>>> :q

If you like, reformat the json to make it human-readable:

$ python -m json.tool txn.json >pretty
$ mv pretty txn.json

Here’s how it looks as of hledger-1.17 (remember, this JSON corresponds to hledger’s Transaction and related data types):

{
    "tcode": "",
    "tcomment": "",
    "tdate": "2008-01-01",
    "tdate2": null,
    "tdescription": "income",
    "tindex": 1,
    "tpostings": [
        {
            "paccount": "assets:bank:checking",
            "pamount": [
                {
                    "acommodity": "$",
                    "aismultiplier": false,
                    "aprice": null,
                    "aquantity": {
                        "decimalMantissa": 10000000000,
                        "decimalPlaces": 10,
                        "floatingPoint": 1
                    },
                    "astyle": {
                        "ascommodityside": "L",
                        "ascommodityspaced": false,
                        "asdecimalpoint": ".",
                        "asdigitgroups": null,
                        "asprecision": 2
                    }
                }
            ],
            "pbalanceassertion": null,
            "pcomment": "",
            "pdate": null,
            "pdate2": null,
            "poriginal": null,
            "pstatus": "Unmarked",
            "ptags": [],
            "ptransaction_": "1",
            "ptype": "RegularPosting"
        },
        {
            "paccount": "income:salary",
            "pamount": [
                {
                    "acommodity": "$",
                    "aismultiplier": false,
                    "aprice": null,
                    "aquantity": {
                        "decimalMantissa": -10000000000,
                        "decimalPlaces": 10,
                        "floatingPoint": -1
                    },
                    "astyle": {
                        "ascommodityside": "L",
                        "ascommodityspaced": false,
                        "asdecimalpoint": ".",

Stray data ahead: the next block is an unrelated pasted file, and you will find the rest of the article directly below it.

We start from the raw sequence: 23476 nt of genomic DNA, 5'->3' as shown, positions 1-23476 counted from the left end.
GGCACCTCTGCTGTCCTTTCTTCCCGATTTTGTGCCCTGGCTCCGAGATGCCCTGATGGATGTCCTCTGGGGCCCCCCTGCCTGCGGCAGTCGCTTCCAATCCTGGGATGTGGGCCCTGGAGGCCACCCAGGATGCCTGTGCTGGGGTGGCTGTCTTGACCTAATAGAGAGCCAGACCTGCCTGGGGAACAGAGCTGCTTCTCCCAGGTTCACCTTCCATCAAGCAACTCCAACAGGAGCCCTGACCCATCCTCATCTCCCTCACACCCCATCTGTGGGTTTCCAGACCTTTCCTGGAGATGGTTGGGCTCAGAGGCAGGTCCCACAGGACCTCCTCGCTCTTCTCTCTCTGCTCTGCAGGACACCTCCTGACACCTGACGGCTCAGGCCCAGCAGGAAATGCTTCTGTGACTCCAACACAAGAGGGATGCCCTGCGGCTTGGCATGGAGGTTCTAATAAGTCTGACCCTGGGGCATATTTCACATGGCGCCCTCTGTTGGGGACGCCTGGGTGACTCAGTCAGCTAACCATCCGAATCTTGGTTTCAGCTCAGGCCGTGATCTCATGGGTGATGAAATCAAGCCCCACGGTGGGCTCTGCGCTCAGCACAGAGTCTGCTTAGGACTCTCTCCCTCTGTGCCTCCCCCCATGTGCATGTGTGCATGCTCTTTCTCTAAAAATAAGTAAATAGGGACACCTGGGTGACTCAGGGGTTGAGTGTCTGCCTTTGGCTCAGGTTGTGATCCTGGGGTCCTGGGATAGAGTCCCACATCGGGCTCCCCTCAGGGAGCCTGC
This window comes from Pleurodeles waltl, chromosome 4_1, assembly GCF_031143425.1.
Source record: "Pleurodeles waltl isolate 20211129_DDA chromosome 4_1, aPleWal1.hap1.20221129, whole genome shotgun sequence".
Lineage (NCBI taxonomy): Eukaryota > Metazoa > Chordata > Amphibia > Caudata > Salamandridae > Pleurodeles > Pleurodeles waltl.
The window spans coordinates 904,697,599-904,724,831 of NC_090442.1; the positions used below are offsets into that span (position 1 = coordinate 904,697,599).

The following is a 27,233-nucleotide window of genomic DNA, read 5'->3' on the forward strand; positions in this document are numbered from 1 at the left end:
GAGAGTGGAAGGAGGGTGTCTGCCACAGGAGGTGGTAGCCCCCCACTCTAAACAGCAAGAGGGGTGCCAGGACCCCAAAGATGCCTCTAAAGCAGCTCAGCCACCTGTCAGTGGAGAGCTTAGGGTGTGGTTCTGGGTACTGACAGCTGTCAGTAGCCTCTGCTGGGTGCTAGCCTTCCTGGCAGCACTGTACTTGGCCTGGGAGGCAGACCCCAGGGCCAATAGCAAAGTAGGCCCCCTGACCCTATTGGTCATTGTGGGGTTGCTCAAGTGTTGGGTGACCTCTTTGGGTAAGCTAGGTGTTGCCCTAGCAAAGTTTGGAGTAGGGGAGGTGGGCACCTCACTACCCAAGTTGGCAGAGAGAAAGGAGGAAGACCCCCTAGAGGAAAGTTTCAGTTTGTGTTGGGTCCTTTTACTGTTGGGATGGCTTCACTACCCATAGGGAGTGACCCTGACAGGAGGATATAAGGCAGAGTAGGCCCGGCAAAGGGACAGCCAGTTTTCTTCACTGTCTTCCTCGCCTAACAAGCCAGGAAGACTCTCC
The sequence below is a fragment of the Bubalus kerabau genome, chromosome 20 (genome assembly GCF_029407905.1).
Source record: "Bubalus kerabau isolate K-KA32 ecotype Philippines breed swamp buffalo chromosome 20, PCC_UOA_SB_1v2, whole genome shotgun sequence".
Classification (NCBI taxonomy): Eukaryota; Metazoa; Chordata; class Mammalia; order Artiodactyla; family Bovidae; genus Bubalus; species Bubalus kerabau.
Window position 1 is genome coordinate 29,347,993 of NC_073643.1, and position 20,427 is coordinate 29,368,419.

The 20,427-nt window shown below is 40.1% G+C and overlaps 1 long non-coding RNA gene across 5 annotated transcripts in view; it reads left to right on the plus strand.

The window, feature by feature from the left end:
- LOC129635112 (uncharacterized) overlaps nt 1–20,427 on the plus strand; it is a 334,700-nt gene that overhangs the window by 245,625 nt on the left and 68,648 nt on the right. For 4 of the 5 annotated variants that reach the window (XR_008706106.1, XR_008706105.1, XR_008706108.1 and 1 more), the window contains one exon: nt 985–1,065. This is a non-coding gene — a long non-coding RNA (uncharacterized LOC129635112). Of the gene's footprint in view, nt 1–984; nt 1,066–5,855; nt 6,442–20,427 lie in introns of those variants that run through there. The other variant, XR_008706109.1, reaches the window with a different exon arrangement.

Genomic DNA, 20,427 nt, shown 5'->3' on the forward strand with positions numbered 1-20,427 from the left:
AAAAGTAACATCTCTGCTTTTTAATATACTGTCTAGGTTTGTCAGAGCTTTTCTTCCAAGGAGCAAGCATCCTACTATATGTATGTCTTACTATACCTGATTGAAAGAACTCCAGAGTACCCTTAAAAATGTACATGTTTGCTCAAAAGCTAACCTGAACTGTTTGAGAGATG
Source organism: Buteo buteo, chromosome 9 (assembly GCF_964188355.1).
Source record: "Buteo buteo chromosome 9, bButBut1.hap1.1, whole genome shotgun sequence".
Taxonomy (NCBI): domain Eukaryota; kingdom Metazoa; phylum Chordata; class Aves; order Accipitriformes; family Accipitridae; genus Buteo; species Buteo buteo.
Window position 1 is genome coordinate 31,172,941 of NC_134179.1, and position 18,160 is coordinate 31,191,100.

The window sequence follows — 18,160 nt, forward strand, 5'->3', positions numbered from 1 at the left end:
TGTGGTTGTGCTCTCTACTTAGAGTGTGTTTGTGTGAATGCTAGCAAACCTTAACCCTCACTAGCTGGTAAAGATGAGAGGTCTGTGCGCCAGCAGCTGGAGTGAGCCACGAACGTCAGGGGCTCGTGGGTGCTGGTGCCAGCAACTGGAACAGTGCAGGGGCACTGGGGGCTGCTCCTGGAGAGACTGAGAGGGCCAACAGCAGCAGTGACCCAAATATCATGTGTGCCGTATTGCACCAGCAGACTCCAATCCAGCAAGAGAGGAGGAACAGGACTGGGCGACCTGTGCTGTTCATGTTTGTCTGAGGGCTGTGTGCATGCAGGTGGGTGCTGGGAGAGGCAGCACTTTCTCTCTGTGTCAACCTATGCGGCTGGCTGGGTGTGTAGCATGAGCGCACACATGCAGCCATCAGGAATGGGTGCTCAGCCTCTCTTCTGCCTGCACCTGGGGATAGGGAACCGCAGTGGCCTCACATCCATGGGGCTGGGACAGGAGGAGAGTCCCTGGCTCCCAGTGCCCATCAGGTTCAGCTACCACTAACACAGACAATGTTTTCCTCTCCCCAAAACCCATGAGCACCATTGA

"asdigitgroups": null,
                        "asprecision": 2
                    }
                }
            ],
            "pbalanceassertion": null,
            "pcomment": "",
            "pdate": null,
            "pdate2": null,
            "poriginal": null,
            "pstatus": "Unmarked",
            "ptags": [],
            "ptransaction_": "1",
            "ptype": "RegularPosting"
        }
    ],
    "tprecedingcomment": "",
    "tsourcepos": {
        "contents": [
            "",
            [
                1,
                1
            ]
        ],
        "tag": "JournalSourcePos"
    },
    "tstatus": "Unmarked",
    "ttags": []
}

And here’s how to test adding it with curl. This should add a new entry to your journal:

$ curl http://127.0.0.1:5000/add -X PUT -H 'Content-Type: application/json' --data-binary @txn.json

ENVIRONMENT

LEDGER_FILE The journal file path when not specified with -f. Default: ~/.hledger.journal (on windows, perhaps C:/Users/USER/.hledger.journal).

A typical value is ~/DIR/YYYY.journal, where DIR is a version-controlled finance directory and YYYY is the current year. Or ~/DIR/current.journal, where current.journal is a symbolic link to YYYY.journal.

On Mac computers, you can set this and other environment variables in a more thorough way that also affects applications started from the GUI (say, an Emacs dock icon). Eg on MacOS Catalina I have a ~/.MacOSX/environment.plist file containing

{
  "LEDGER_FILE" : "~/finance/current.journal"
}

To see the effect you may need to killall Dock, or reboot.

FILES

Reads data from one or more files in hledger journal, timeclock, timedot, or CSV format specified with -f, or $LEDGER_FILE, or $HOME/.hledger.journal (on windows, perhaps C:/Users/USER/.hledger.journal).

BUGS

The need to precede options with -- when invoked from hledger is awkward.

-f- doesn’t work (hledger-web can’t read from stdin).

Query arguments and some hledger options are ignored.

Does not work in text-mode browsers.

Does not work well on small screens.